This is it. The end of the line, the final draw, the long-awaited farewell. As one of the best and most popular shows in television history, Game of Thrones sure did many things right—especially in its early seasons. Tense intrigue, shocking plot twists, intelligent story, memorable dialogue, and deep and complex characters truly separated GoT from the rest, and it was beautiful. So, when much of its original allure and characteristic finesse was all but thrown out the window during the last episodes, people were legitimately upset.
The level of outrage after episode 5’s turn of the events was such that more than 400,000 people signed a petition asking HBO to redo season 8 with “competent writers.” Backlash to what seemed as nothing but fan-pleasing in “The Battle of Winterfell” and nothing but the shock factor in “The Bells” reached far and wide across the world, and the internet didn’t hide the discontent.
So, Game of Thrones needed nothing less than a game-changer for its last episode. It needed to be glorious, to redeem itself so as to carry on its shoulders the whole weight of an entire season—to make us believe it was all for something. Of course, that didn’t happen. I, for one, was not turned into a believer.
What we got instead was a predictable, yet difficult confrontation between Jon and Daenerys, after pretty much every single relevant character left turned against her. People bothered by the way she descended into madness are not going to find much solace here, as we get no redeeming justification; no further insight into her newly-found darkness. We do get a tragic, soap-opera-ish death at the hands of her ex-lover, though. She came so close to sitting on the Iron Throne, only to be stabbed by Jon before she could truly enjoy her victory.
But the move that’s sure to annoy even the hardcore fans of the show was the decision to leave Bran at the top. His character had received criticism from audience and critics alike, having become estranged as the esoteric figure of the Three-Eyed-Raven, who knows everything but wants nothing. Fans were quick to point out just how useless he’d been so far, so to have him end up as the popularly-elected ruler of Westeros is controversial, to say the least.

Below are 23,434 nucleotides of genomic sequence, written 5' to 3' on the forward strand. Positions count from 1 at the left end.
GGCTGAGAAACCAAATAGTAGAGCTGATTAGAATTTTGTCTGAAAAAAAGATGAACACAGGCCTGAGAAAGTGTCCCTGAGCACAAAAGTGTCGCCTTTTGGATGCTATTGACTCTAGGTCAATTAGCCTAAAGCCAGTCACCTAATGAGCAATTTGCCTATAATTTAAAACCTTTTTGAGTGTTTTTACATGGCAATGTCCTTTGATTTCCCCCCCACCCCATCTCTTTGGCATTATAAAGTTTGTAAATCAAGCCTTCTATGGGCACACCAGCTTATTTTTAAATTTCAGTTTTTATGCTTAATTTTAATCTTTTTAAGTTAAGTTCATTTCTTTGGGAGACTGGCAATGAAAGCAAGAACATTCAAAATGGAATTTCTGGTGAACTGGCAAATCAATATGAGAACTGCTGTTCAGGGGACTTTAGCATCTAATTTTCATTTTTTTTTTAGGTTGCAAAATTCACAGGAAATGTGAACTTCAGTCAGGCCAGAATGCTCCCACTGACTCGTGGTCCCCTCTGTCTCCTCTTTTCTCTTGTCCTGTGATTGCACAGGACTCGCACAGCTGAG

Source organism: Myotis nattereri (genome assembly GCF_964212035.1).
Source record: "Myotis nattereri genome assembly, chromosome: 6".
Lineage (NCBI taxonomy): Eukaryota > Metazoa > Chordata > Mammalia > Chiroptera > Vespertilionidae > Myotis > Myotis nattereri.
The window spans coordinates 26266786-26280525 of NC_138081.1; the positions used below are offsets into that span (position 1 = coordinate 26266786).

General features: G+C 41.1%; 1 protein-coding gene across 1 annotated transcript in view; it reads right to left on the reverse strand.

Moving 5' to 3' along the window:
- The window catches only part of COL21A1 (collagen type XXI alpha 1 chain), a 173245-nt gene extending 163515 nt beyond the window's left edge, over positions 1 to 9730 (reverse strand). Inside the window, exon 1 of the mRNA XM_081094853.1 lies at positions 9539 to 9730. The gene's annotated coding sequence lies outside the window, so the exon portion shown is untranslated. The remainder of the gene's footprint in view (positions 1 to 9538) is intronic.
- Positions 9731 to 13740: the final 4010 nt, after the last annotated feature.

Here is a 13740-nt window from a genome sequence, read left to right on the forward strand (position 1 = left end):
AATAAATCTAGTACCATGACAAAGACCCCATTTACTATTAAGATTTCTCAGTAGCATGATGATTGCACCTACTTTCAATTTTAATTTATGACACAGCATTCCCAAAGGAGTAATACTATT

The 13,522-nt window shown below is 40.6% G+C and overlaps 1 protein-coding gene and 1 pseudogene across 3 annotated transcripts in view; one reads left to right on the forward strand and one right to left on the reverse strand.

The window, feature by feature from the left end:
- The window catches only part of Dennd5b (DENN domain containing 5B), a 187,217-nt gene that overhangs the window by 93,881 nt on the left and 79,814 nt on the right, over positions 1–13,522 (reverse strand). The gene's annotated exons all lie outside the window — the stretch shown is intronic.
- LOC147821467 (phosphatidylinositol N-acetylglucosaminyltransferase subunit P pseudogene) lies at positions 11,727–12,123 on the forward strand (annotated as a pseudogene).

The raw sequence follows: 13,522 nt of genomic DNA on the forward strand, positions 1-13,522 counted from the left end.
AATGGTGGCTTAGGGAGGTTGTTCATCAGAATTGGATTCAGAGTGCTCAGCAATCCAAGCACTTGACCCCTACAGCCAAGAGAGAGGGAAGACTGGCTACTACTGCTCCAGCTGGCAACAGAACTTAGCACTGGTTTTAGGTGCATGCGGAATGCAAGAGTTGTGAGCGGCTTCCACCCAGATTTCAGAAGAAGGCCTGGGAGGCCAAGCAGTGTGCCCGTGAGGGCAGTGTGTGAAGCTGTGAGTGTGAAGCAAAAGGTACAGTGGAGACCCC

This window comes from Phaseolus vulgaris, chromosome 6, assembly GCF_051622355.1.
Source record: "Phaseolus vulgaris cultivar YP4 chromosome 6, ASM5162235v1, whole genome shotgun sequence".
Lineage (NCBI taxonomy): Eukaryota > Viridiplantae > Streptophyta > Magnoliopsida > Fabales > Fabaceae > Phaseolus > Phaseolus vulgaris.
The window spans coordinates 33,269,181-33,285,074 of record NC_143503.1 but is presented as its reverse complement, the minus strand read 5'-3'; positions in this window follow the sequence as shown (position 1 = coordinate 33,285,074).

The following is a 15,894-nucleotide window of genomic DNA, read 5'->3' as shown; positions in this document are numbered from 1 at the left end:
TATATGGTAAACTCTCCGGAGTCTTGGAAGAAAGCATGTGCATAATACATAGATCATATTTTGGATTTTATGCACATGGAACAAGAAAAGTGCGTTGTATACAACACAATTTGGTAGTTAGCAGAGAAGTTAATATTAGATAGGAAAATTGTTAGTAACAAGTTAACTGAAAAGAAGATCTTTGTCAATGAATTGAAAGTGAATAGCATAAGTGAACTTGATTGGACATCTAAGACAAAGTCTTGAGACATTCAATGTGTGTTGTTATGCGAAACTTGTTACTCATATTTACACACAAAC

And then there was Tyrion, who almost died at the hands of the Mad Queen. His character, once incredibly witty and smart, ended up as a shadow of himself. Tyrion truly was my favorite character throughout the show, and I’m among those viewers who no longer recognized him during the last couple of seasons. His wit had turned into submission, his once-great dialogues became generic and depressive. He was no longer the one who’d outsmart them all. So his story arc was also an overall disappointment, and his final role in the council didn’t do much to compensate for that.
Also, though great things are surely ahead for Arya, we can’t say that her leaving like that wasn’t underwhelming for what she could’ve done. Sure, she killed the Night King Independence-Day style. And apparently, that really was the end of her arc for all effects and purposes. Sansa ruling the North in a glorious manner, like a Westerosi Elizabeth I, was about the only truly satisfying thing to happen tonight.
At the end, rather than redemption, all we got was a reaffirmation that this whole final season was indeed terribly rushed—and it left an uneasy sour taste in our mouths as a result.
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